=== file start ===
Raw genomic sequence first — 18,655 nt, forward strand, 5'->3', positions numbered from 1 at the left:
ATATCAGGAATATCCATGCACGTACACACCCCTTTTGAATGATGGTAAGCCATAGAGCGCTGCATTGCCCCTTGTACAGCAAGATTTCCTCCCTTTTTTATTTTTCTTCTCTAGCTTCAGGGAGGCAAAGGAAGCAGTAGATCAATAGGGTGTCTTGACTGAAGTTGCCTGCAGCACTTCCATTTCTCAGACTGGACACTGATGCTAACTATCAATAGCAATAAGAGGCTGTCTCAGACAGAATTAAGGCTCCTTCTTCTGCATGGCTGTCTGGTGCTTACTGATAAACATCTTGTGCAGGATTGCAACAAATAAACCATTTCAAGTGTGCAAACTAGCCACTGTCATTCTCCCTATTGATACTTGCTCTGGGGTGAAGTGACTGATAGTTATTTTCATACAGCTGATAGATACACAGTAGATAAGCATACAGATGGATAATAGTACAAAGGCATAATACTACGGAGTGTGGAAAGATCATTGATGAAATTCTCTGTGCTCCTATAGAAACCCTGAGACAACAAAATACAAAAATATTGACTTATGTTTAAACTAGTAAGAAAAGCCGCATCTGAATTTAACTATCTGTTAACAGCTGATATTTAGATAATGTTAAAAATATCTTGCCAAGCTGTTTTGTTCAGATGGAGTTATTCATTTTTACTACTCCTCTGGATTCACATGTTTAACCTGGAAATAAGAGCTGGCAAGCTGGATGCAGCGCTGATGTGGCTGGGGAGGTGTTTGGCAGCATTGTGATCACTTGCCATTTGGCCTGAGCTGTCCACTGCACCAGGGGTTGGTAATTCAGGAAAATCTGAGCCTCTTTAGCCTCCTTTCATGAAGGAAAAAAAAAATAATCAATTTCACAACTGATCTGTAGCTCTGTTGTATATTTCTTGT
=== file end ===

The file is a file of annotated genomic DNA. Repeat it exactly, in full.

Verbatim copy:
Raw genomic sequence first — 18,655 nt, forward strand, 5'->3', positions numbered from 1 at the left:
ATATCAGGAATATCCATGCACGTACACACCCCTTTTGAATGATGGTAAGCCATAGAGCGCTGCATTGCCCCTTGTACAGCAAGATTTCCTCCCTTTTTTATTTTTCTTCTCTAGCTTCAGGGAGGCAAAGGAAGCAGTAGATCAATAGGGTGTCTTGACTGAAGTTGCCTGCAGCACTTCCATTTCTCAGACTGGACACTGATGCTAACTATCAATAGCAATAAGAGGCTGTCTCAGACAGAATTAAGGCTCCTTCTTCTGCATGGCTGTCTGGTGCTTACTGATAAACATCTTGTGCAGGATTGCAACAAATAAACCATTTCAAGTGTGCAAACTAGCCACTGTCATTCTCCCTATTGATACTTGCTCTGGGGTGAAGTGACTGATAGTTATTTTCATACAGCTGATAGATACACAGTAGATAAGCATACAGATGGATAATAGTACAAAGGCATAATACTACGGAGTGTGGAAAGATCATTGATGAAATTCTCTGTGCTCCTATAGAAACCCTGAGACAACAAAATACAAAAATATTGACTTATGTTTAAACTAGTAAGAAAAGCCGCATCTGAATTTAACTATCTGTTAACAGCTGATATTTAGATAATGTTAAAAATATCTTGCCAAGCTGTTTTGTTCAGATGGAGTTATTCATTTTTACTACTCCTCTGGATTCACATGTTTAACCTGGAAATAAGAGCTGGCAAGCTGGATGCAGCGCTGATGTGGCTGGGGAGGTGTTTGGCAGCATTGTGATCACTTGCCATTTGGCCTGAGCTGTCCACTGCACCAGGGGTTGGTAATTCAGGAAAATCTGAGCCTCTTTAGCCTCCTTTCATGAAGGAAAAAAAAAATAATCAATTTCACAACTGATCTGTAGCTCTGTTGTATATTTCTTGT